Courts in this circuit typically require more than a single instance of regular mail to suffice as clear and convincing evidence of an alleged contemnor's knowledge of a court order. In Residential Roofers Local 30-B Health & Welfare Fund v. Rynk Roofing, 848 F.Supp. 590 (E.D. Pa. 1994), for example, the plaintiff established that the contemnor had knowledge of a valid court order by mailing the order to the contemnor via regular mail, certified mail, and the United Parcel Service (“UPS”). 848 F.Supp. at 592. While the certified mail was returned, the regular mail was not, and the copy sent via UPS was successfully delivered, though the recipient refused to sign. Id. Even where the certified mail was returned, however, the plaintiffs were able to establish a paper trail which, in conjunction with regular mail, established clear and convincing evidence that the contemnor had knowledge of the order. See id.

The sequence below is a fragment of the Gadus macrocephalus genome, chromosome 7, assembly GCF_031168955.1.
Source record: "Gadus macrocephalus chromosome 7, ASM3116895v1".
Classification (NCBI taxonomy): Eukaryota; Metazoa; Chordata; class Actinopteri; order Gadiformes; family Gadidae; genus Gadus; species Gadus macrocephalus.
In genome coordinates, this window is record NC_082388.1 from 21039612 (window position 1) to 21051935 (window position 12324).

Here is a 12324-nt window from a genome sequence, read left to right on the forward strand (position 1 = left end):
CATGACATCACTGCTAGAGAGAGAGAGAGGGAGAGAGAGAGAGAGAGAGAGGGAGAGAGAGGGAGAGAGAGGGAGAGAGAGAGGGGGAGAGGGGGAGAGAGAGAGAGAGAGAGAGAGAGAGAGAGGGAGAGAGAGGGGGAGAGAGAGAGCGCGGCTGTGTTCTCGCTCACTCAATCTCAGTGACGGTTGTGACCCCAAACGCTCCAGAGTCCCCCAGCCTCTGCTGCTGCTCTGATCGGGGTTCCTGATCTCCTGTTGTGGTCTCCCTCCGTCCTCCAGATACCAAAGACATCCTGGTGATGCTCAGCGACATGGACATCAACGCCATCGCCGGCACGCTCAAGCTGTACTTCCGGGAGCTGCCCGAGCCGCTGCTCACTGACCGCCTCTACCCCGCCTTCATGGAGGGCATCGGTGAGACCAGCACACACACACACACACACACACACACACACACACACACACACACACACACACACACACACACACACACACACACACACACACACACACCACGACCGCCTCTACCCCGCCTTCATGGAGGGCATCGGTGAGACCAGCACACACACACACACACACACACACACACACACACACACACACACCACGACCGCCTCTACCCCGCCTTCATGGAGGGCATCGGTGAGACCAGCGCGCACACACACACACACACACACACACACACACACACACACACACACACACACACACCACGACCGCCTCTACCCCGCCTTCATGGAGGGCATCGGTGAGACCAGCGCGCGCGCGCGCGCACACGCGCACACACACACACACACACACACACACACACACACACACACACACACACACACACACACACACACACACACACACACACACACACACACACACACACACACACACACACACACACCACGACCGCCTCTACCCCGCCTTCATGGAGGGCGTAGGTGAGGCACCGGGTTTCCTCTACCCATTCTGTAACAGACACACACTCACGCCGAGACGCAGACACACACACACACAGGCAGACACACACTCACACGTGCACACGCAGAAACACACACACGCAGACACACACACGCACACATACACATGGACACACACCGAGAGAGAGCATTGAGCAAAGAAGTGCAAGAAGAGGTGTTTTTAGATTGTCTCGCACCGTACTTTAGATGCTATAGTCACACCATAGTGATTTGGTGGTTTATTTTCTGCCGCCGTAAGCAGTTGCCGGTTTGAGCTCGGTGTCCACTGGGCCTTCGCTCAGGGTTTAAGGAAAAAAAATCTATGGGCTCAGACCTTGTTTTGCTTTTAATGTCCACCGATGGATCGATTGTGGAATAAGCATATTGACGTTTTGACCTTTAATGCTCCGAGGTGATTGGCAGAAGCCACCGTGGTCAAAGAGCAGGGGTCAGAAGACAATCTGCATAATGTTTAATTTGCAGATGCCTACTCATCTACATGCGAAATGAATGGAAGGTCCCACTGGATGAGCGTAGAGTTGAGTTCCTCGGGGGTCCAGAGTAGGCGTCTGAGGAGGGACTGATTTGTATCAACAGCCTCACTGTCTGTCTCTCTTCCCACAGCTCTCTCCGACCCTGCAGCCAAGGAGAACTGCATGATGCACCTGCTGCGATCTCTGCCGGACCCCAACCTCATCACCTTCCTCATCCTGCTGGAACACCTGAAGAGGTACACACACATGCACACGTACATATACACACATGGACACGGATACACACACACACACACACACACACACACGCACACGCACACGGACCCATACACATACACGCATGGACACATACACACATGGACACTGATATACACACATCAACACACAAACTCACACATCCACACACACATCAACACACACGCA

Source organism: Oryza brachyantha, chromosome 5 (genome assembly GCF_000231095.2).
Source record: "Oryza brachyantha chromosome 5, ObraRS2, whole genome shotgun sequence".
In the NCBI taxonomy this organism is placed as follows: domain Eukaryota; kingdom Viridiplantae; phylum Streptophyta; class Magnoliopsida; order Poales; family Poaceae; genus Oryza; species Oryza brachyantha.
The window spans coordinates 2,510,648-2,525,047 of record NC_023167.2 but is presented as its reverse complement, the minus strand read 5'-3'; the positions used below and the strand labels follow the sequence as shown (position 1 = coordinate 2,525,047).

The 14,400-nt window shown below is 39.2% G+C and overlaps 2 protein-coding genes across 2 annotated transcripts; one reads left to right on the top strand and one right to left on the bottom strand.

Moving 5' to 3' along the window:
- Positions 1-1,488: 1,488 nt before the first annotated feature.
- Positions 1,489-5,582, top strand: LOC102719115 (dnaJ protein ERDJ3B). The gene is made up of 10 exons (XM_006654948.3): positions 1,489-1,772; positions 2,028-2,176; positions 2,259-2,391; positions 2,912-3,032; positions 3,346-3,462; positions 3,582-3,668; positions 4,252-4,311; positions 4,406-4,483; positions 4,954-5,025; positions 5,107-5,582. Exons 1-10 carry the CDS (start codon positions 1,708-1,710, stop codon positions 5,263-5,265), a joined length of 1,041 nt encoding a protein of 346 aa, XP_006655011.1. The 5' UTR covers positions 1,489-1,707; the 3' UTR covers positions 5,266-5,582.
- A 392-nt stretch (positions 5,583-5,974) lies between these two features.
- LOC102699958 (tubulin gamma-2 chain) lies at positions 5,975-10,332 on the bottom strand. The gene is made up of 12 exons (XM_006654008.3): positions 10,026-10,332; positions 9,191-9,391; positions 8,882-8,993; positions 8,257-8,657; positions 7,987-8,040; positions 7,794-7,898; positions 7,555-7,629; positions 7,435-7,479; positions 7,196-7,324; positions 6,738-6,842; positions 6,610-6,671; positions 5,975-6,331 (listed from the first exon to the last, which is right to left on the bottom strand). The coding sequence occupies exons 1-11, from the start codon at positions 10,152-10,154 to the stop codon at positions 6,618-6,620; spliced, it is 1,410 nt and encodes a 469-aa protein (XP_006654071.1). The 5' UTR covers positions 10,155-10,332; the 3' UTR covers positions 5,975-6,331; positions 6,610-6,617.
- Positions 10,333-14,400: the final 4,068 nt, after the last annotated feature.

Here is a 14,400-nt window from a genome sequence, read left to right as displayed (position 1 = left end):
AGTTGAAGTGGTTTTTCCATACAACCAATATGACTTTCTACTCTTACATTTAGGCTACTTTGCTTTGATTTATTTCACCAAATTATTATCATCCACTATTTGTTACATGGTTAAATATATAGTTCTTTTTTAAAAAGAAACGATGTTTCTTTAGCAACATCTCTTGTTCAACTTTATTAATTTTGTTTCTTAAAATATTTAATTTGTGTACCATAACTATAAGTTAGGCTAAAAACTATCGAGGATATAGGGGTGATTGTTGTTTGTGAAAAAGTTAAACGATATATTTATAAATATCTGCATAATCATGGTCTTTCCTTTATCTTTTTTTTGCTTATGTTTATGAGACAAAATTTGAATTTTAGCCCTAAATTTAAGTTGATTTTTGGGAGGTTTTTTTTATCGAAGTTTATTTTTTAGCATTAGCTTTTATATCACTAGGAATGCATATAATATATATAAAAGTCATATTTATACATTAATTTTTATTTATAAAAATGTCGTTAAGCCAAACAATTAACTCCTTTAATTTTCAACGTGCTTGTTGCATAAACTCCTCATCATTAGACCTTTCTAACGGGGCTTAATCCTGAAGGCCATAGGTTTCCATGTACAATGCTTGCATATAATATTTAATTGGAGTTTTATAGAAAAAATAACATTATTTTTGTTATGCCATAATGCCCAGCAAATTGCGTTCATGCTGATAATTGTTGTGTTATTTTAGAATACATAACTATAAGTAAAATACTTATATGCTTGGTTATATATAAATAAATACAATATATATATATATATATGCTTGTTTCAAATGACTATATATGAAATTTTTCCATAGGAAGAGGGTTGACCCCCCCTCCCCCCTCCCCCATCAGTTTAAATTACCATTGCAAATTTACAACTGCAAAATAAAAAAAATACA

In New Jersey Building Laborers' Statewide Benefit Funds v. Excel Service & Construction, Inc., No. 09-0583, 2009 WL 3335864 (D.N.J. Oct. 13, 2009), the court reached a similar conclusion where the plaintiff purported to serve the alleged contemnor with the court's order via regular and certified mail. 2009 WL 3335864, at *1. The court noted that although the certified mail was returned unclaimed and the regular mail was not returned to the post office, the plaintiff's failure to include the paper trail generated by the certified mail undermined the plaintiff's showing of the alleged contemnor's knowledge of the court order. Id. at *2. Even if the certified mail was returned, its paper trail, coupled with the fact that the regular mail was unreturned, “would have shown the Court that [the alleged contemnor] had many opportunities to learn of and adhere to this Court's Order, and chose not to.” Id. But cf. also Abex Labs., Inc. v. Cooperider, 319 F.Supp.2d 507, 509 (E.D. Pa. 2004) (finding that regular mail, in addition to the clerk of court mailing a copy of the order to the alleged contemnor was ...